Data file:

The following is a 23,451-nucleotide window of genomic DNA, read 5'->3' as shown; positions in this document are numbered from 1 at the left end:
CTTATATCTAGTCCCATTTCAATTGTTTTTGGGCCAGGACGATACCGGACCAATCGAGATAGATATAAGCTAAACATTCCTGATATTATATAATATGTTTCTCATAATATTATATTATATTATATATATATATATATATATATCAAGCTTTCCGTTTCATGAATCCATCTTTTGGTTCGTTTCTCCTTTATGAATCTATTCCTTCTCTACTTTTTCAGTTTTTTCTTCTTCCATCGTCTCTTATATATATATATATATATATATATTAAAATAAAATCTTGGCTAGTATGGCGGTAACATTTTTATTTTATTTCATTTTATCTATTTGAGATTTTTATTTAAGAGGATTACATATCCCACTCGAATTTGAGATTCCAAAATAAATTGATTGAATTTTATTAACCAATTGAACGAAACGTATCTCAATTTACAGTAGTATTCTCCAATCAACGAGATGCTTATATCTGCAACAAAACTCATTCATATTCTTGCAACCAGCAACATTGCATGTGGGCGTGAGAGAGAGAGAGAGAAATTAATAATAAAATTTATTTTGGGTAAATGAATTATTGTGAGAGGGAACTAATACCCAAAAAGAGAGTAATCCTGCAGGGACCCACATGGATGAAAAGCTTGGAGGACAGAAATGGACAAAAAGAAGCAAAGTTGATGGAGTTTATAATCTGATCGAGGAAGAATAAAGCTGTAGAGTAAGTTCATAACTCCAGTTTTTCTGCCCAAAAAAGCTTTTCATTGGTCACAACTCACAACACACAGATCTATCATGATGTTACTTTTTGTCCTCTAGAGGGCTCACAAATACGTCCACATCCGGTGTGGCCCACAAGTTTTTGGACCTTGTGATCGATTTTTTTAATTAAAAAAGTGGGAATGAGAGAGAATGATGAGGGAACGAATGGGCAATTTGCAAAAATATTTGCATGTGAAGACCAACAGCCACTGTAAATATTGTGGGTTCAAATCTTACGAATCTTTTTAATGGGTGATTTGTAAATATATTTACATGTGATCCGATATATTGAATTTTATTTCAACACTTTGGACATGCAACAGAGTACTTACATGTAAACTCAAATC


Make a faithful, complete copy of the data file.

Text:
The following is a 23,451-nucleotide window of genomic DNA, read 5'->3' as shown; positions in this document are numbered from 1 at the left end:
CTTATATCTAGTCCCATTTCAATTGTTTTTGGGCCAGGACGATACCGGACCAATCGAGATAGATATAAGCTAAACATTCCTGATATTATATAATATGTTTCTCATAATATTATATTATATTATATATATATATATATATATATCAAGCTTTCCGTTTCATGAATCCATCTTTTGGTTCGTTTCTCCTTTATGAATCTATTCCTTCTCTACTTTTTCAGTTTTTTCTTCTTCCATCGTCTCTTATATATATATATATATATATATATTAAAATAAAATCTTGGCTAGTATGGCGGTAACATTTTTATTTTATTTCATTTTATCTATTTGAGATTTTTATTTAAGAGGATTACATATCCCACTCGAATTTGAGATTCCAAAATAAATTGATTGAATTTTATTAACCAATTGAACGAAACGTATCTCAATTTACAGTAGTATTCTCCAATCAACGAGATGCTTATATCTGCAACAAAACTCATTCATATTCTTGCAACCAGCAACATTGCATGTGGGCGTGAGAGAGAGAGAGAGAAATTAATAATAAAATTTATTTTGGGTAAATGAATTATTGTGAGAGGGAACTAATACCCAAAAAGAGAGTAATCCTGCAGGGACCCACATGGATGAAAAGCTTGGAGGACAGAAATGGACAAAAAGAAGCAAAGTTGATGGAGTTTATAATCTGATCGAGGAAGAATAAAGCTGTAGAGTAAGTTCATAACTCCAGTTTTTCTGCCCAAAAAAGCTTTTCATTGGTCACAACTCACAACACACAGATCTATCATGATGTTACTTTTTGTCCTCTAGAGGGCTCACAAATACGTCCACATCCGGTGTGGCCCACAAGTTTTTGGACCTTGTGATCGATTTTTTTAATTAAAAAAGTGGGAATGAGAGAGAATGATGAGGGAACGAATGGGCAATTTGCAAAAATATTTGCATGTGAAGACCAACAGCCACTGTAAATATTGTGGGTTCAAATCTTACGAATCTTTTTAATGGGTGATTTGTAAATATATTTACATGTGATCCGATATATTGAATTTTATTTCAACACTTTGGACATGCAACAGAGTACTTACATGTAAACTCAAATC